sep 172012
Supernovae Now Counted

  Almost one in five exploding stars in nearby galaxies is simply not seen, astronomers have determined. For galaxies further out, that fraction doubles. This finding clears the way for these stellar beacons to be used as a good measure of how fast galaxies made stars earlier in the Universe’s history. Key evidence for this “body count” [continue reading]

sep 122012
Massive Star Has Extreme Large Magnetic Field

  A group of astronomers led by Gregg Wade of the Royal Military College of Canada have used the Hobby-Eberly Telescope (HET) at The University of Texas at Austin’s McDonald Observatory and the Canada-France Hawaii Telescope (CFHT) on Hawaii’s Mauna Kea to measure the most magnetic massive star yet. Their work is published in yesterday’s [continue reading]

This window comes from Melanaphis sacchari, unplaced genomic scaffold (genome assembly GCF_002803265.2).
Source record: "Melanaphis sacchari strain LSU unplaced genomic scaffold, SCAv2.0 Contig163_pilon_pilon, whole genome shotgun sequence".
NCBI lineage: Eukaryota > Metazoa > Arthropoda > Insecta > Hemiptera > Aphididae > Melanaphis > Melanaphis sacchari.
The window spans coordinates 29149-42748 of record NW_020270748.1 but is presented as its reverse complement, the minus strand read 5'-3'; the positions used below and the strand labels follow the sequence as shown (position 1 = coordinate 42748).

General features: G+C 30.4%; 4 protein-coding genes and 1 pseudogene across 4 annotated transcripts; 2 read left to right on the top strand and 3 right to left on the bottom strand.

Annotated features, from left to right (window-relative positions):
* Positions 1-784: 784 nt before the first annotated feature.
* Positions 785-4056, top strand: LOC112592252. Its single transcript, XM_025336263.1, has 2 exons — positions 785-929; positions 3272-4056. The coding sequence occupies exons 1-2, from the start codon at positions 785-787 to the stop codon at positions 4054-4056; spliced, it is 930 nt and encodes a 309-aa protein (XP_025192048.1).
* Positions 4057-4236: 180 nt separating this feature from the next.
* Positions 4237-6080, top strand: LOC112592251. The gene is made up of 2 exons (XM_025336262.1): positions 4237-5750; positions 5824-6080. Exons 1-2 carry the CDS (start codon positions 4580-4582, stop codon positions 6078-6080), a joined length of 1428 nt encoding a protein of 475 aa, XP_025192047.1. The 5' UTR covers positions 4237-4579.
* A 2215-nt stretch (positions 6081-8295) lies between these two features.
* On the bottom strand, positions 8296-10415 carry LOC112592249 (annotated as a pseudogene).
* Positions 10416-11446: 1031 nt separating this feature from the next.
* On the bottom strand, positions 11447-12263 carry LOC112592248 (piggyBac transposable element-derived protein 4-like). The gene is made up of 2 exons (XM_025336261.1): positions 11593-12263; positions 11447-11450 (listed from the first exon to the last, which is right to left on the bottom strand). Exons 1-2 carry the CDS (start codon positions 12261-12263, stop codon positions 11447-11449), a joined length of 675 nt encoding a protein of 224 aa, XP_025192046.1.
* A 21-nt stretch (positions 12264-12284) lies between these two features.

aug 232012
Halo of Neutrinos Alters Physics of Supernovae

  Sparse halos of neutrinos within the hearts of exploding stars exert a previously unrecognized influence on the physics of the explosion and may alter which elements can be forged by these violent events. The titanic supernova, called SN 1987A, blazed with the power of 100 million suns for several months following its discovery on [continue reading]